Design drawings for a man-powered flying machine with manually controlled wings entitled, “Vélocipède aérien,” proposed by Jean Jacques Bourcart, Paris, August, 1866. There is remarkably very little information about Bourcart and his machine. Though it would probably help if I could read French. The drawing seems very modern, like you might get the flying machine inside a box of cereal and these were the assembly instructions printed on the back.
A sign of things to come, Ohio Man Charged With Shooting Robot
In what is sure to be only the beginning of human vs. robot confrontations, a surveillance robot belonging to the police was recently shot after a six-hour standoff with a 62-year-old heavily inebriated man.
….First, a camera-equipped robot entered the home to locate the man and the guns. A second larger bot was then sent in, but when the owner spotted it, he opened fire with a small caliber pistol damaging it. Shortly afterward, police finally entered the home and used an electronic stun device to subdue him. After being issued a search warrant, authorities found a number of firearms within the residence, including two AK47 rifles and a 75-round ammunition drum, which is illegal in Ohio.
Police did charge him for shooting the robot. You can’t go around shooting robots paid for with tax dollars.
Technical illustration shows elevation and horizontal section of a man-powered flying machine constructed and tested unsuccessfully by Swiss watchmaker Jakob Degen living in Vienna in the early 1800s. I’m not sure exactly the contortions one would have to perform to make it work, but the flight depended on the pilot using their arms and legs in proper sequence. I really like this drawing. It should be the company logo for a company that creates apps for the iPad or something. The flying machine was called an ornithopter. According to one site, Degen tethered his machine to a hot air balloon and went through the motions of operating the wings, but the craft never flew on its own.
I pretty much cannot stand The Economist. They are generally overrated and their unbiased centrism largely a myth kept alive by two somewhat centrist editorials a year. Though they did not screw this report up completely, Interesting study of ‘tipping points’, how societies change their collective minds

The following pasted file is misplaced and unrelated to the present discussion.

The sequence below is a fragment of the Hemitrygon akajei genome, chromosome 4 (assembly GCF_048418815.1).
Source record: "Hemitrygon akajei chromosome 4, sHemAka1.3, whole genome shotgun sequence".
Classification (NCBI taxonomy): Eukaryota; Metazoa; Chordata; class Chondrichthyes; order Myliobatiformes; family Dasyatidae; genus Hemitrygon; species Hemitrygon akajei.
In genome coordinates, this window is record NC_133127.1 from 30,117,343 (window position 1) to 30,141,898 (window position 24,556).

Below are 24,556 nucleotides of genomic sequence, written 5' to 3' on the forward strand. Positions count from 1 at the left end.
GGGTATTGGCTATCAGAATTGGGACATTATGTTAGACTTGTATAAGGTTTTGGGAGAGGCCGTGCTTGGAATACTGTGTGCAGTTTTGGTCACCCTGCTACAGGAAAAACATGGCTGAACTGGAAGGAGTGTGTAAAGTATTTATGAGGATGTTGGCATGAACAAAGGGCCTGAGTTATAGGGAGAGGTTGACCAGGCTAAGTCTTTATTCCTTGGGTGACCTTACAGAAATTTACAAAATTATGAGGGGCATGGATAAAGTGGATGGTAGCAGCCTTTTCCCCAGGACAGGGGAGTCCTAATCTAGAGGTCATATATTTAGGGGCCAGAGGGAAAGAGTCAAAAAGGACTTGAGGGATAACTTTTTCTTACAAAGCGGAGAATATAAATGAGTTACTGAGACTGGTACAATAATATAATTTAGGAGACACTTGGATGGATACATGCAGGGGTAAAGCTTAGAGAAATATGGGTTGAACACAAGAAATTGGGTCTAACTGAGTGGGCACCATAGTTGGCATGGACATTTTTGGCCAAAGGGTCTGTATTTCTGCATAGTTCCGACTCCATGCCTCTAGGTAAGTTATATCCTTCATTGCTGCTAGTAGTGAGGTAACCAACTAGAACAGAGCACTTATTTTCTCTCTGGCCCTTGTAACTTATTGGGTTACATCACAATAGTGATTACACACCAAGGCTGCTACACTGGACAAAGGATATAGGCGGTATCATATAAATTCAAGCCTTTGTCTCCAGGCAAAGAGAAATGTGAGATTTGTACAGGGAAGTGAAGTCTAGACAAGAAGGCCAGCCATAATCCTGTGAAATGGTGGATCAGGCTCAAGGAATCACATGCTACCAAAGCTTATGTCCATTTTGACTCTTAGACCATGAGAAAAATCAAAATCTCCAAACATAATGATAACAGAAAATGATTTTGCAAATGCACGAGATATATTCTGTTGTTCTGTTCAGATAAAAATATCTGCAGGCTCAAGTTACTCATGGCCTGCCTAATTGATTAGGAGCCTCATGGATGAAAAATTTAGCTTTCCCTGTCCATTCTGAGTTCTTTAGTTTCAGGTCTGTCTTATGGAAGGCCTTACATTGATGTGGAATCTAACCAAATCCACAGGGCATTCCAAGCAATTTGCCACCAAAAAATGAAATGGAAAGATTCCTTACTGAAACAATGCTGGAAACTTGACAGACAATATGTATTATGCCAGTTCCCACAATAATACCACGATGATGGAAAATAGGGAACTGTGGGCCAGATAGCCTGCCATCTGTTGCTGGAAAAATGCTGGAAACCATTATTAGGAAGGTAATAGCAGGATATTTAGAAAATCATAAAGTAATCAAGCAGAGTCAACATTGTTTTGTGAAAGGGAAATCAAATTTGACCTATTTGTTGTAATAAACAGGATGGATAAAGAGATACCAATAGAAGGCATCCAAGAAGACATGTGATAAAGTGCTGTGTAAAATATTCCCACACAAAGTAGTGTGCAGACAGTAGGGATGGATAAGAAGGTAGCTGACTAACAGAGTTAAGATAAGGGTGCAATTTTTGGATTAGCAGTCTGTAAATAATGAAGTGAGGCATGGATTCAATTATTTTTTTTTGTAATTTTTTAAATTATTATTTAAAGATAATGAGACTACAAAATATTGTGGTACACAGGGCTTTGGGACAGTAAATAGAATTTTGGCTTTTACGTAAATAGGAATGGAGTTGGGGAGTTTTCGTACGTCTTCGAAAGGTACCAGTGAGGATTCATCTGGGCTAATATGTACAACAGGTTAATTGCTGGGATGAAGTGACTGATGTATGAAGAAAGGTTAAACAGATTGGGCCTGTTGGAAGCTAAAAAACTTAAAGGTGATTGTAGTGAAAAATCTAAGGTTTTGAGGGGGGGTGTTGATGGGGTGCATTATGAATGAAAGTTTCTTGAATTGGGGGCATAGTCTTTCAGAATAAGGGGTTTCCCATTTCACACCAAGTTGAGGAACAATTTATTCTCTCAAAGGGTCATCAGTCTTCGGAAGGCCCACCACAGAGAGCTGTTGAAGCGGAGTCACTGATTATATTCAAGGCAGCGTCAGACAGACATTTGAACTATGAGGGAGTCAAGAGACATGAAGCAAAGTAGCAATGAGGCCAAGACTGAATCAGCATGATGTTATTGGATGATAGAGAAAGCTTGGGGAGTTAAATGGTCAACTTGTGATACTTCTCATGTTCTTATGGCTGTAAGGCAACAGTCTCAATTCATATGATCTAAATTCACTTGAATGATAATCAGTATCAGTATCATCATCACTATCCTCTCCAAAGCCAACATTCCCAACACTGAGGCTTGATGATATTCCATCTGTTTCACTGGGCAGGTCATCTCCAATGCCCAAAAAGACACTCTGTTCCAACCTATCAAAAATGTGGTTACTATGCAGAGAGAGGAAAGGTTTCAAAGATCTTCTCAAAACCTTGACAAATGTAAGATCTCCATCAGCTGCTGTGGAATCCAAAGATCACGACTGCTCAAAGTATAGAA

“FOUNDATION”, a novel by Isaac Asimov from the golden age of science fiction, imagines a science called psychohistory which enables its practitioners to predict precisely the behaviour of large groups of people. The inventor of psychohistory, Hari Seldon, uses his discovery to save humanity from an historical dark age.
A fantasy, of course. But the rise of mobile phones and social networks means budding psychohistorians do now have an enormous amount of data that they can search for information which might yield more modest patterns of predictability. And, as several of them told the AAAS meeting, they are doing just that.
They also acknowledge that a small sudden change can throw off data as it starts to mushroom. Though they might eventually be able to factor in calculations for this ‘chaos’ eventually.
From a 1913 issue of the magazine Punch a satirical and aviation themed look at Jim Crow laws in the South. While full-bore Jim Crow laws are not making a return, we are getting a taste of what they were like. The conservative movement is dying, so it plans to hang on to power by using more restrictive voting laws and gerrymandering.